This Small Business Innovation Research Phase I project will develop high resolution thermal probes with sharp tips, integrated with highly sensitive thermal sensing elements that are capable of achieving very high lateral thermal resolution (< 20 nm) for scanning thermal microscopy. These tips will be used in various applications, such as mapping thermal effects on recording heads, for applications involving recording technologies which utilize integrated laser pulsing, and for thermal mapping of small soft and/or self-assembled structures. Thermal mapping with 20 nm resolution will create paradigm shifts in mapping molecular self-assembly and soft materials. The core intellectual merits include the creation of thermal sensor nanofabrication processes using scalable semiconductor processing techniques to minimize the cost of manufacturing and ensure repeatability and reproducibility. The probe will be designed to maximize the heat flow from the sample to the sharp probe and to minimize the background heat flow from the sample to the cantilever to achieve high spatial resolution. The position, size, and material of the sensing element will be designed to achieve high sensitivity.

The broader impact/commercial potential of this project will be a new suite of products which will replace current thermal probe solutions and significantly increase the market potential of nano-thermal products. These new products will have significant impacts in industries such as semiconductors and magnetic recording, and will impact the emerging field of nanotechnology. The innovation will significantly help generate new research and applications in areas that are not currently being addressed. New efforts to integrate nanoelectronics with biomolecular self-assembled structures will be aided by the ability to map thermal conductivity and temperature with high resolution. Moreover, the measurement of thermal properties with high spatial resolution and sensitivity is a significant challenge but increasingly needed for process monitoring, material characterization, and failure analysis in the semiconductor and data storage industries, as well as for scientific research in nanotechnology.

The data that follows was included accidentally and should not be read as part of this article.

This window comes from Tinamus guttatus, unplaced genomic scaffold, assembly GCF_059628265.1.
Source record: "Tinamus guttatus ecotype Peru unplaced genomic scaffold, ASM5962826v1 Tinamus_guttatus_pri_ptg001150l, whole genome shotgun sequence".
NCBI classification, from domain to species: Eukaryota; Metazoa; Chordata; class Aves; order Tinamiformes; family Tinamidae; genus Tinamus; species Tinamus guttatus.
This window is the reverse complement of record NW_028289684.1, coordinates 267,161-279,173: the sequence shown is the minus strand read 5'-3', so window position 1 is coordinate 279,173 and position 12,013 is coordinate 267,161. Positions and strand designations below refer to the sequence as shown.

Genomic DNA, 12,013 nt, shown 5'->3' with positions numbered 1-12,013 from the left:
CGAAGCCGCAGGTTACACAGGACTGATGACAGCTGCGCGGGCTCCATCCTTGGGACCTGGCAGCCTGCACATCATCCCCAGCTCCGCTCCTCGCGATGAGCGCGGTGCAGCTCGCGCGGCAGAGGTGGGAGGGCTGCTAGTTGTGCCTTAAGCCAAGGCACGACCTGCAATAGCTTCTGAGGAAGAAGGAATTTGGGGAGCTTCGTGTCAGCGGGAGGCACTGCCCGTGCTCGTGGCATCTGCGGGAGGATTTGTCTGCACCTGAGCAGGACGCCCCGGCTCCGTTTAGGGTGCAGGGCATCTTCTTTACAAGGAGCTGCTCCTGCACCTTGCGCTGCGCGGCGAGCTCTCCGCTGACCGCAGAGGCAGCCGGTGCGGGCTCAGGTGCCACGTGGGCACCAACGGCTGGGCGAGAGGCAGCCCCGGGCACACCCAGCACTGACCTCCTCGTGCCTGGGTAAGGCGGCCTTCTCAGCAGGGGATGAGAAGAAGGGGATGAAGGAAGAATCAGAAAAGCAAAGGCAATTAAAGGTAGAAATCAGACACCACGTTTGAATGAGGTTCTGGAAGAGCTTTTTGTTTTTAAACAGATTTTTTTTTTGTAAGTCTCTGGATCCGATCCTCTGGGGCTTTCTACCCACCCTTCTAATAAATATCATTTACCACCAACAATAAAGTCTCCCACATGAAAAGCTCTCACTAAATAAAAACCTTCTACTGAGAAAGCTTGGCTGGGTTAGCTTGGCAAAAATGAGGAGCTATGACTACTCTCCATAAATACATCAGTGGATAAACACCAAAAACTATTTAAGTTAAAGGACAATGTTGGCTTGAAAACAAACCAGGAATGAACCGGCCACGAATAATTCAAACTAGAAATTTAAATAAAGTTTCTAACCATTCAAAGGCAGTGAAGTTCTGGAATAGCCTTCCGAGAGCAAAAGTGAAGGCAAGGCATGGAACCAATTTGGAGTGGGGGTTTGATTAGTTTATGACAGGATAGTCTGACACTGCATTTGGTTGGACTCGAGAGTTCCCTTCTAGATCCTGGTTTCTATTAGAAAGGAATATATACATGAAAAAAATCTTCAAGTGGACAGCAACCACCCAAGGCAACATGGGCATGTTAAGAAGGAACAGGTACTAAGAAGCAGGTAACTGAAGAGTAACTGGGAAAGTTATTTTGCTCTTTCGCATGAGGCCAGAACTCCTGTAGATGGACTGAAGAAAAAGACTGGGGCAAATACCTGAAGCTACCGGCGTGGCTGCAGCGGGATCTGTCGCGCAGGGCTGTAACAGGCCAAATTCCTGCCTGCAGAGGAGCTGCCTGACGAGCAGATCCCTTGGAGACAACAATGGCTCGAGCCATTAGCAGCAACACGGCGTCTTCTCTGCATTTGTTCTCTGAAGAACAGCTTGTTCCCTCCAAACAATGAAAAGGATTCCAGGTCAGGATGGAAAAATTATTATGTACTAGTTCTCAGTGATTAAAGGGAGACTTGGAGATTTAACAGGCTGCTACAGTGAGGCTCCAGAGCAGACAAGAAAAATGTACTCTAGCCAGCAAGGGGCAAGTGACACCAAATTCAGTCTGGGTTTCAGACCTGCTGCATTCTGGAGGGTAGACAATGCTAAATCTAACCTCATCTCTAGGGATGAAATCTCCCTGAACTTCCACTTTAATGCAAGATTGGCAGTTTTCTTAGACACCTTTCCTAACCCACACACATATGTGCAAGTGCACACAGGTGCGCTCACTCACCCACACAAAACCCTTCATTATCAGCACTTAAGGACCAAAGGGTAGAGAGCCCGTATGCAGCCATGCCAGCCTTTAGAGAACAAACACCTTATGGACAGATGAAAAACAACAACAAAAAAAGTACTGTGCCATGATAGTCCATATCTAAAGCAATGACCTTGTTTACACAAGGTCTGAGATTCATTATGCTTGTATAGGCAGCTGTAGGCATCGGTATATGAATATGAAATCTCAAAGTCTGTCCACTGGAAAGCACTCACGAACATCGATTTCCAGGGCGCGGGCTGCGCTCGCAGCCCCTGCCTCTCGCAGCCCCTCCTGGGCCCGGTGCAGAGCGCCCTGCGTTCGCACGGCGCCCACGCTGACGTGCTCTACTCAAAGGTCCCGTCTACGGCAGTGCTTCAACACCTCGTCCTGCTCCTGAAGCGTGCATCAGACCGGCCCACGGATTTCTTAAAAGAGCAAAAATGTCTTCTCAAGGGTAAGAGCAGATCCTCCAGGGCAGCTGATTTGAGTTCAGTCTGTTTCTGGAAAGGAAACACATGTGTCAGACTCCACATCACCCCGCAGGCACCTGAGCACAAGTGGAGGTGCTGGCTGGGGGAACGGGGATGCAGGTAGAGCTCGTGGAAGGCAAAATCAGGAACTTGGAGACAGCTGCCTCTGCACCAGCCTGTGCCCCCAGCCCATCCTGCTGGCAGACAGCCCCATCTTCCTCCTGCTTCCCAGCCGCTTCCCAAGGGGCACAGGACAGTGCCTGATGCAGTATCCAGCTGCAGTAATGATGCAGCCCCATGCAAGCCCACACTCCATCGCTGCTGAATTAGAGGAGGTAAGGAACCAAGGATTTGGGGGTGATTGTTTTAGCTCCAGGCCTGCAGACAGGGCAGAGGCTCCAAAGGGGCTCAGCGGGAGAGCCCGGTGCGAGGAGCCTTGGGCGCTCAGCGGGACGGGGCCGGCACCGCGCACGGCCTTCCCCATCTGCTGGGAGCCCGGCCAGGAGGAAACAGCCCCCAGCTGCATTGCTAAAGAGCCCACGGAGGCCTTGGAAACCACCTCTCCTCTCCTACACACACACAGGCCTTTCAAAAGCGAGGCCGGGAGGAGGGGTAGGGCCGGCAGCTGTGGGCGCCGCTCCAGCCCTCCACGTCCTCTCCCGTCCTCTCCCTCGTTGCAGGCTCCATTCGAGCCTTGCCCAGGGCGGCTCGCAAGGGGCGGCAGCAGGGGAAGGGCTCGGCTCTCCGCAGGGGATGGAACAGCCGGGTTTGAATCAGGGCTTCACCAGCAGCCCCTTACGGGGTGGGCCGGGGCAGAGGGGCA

Project Report

The purpose of this project is to develop a new type of probe for atomic force microscopy (AFM). In traditional AFM, a cantilever with a sharp tip (the probe) is scanned over a sample with nanometer precision. As the probe moves across the sample, the height of the probe is adjusted based on the sample’s topography. A computer records the probe height and uses those measurements to construct an image of the surface. In this project, we created a probe that, in addition to measuring topography, can simultaneously sense small thermal variations. The probe consists of a sharp tip with an integrated temperature sensing element. As the probe is scanned over a sample, heat transfer from the sample changes the temperature of the probe. A computer records the temperature and uses those data points to generate a thermal image. We designed several novel thermal probes with different geometries, dimensions, and materials. The latest generation probe has demonstrated unprecedented thermal resolution and is expected to have even greater sensitivity as we move forward into the next phase of the project. The commercialization of the probe will have an impact in the semiconductor and electronic data storage industries and, in general, the emerging field of nanotechnology. The probes will be manufactured using batch processes allowing us to create many probes at once with nearly identical performance characteristics. The fabrication process has been optimized to significantly reduce to the cost of the probes. As a result, the probes will be more affordable enabling the possibility of widespread adoption and maximizing the potential impact of the technology.

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Applied Nanostructures, Inc.
Santa Clara
United States
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